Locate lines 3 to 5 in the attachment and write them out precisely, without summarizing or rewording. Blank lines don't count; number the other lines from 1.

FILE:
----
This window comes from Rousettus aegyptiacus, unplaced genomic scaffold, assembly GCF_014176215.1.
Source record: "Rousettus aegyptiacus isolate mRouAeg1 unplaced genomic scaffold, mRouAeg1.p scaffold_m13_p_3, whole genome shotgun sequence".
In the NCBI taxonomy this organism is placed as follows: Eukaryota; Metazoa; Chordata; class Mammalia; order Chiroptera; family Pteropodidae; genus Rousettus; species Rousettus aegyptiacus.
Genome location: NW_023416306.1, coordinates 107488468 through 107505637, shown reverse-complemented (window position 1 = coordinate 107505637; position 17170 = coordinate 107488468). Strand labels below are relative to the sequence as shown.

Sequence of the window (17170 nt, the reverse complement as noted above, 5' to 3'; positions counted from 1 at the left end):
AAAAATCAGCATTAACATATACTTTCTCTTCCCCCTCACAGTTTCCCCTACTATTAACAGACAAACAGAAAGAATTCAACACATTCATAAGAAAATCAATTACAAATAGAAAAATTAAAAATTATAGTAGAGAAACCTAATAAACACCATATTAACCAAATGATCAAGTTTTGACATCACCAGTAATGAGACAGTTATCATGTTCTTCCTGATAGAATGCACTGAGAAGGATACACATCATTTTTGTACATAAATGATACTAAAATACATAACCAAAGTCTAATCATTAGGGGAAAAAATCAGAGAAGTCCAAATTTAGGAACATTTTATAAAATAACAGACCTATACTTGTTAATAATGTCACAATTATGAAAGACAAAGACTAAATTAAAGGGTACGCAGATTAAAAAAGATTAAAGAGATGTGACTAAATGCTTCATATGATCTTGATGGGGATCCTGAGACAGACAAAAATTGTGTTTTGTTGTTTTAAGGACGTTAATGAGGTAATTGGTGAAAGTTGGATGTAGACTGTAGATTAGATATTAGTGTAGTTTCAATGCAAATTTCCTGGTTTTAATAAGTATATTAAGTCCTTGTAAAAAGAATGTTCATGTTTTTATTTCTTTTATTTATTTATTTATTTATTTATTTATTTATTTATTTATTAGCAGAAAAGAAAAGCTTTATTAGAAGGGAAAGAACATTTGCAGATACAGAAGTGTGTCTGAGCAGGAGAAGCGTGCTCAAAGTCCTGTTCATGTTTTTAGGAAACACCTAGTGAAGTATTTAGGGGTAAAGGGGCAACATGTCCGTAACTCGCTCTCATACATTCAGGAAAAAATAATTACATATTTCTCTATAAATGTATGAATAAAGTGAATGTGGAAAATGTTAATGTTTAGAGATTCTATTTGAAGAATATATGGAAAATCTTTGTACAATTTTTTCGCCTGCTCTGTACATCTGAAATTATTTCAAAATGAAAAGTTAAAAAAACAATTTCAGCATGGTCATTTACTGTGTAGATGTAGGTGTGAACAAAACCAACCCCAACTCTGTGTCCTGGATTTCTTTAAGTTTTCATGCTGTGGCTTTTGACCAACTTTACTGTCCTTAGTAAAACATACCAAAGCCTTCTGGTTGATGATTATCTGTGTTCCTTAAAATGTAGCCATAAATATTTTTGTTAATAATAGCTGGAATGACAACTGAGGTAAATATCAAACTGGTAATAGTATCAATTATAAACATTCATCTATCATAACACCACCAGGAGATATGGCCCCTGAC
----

In the NCBI taxonomy this organism is placed as follows: Eukaryota; Metazoa; Chordata; class Mammalia; order Chiroptera; family Pteropodidae; genus Rousettus; species Rousettus aegyptiacus.
Genome location: NW_023416306.1, coordinates 107488468 through 107505637, shown reverse-complemented (window position 1 = coordinate 107505637; position 17170 = coordinate 107488468). Strand labels below are relative to the sequence as shown.

Sequence of the window (17170 nt, the reverse complement as noted above, 5' to 3'; positions counted from 1 at the left end):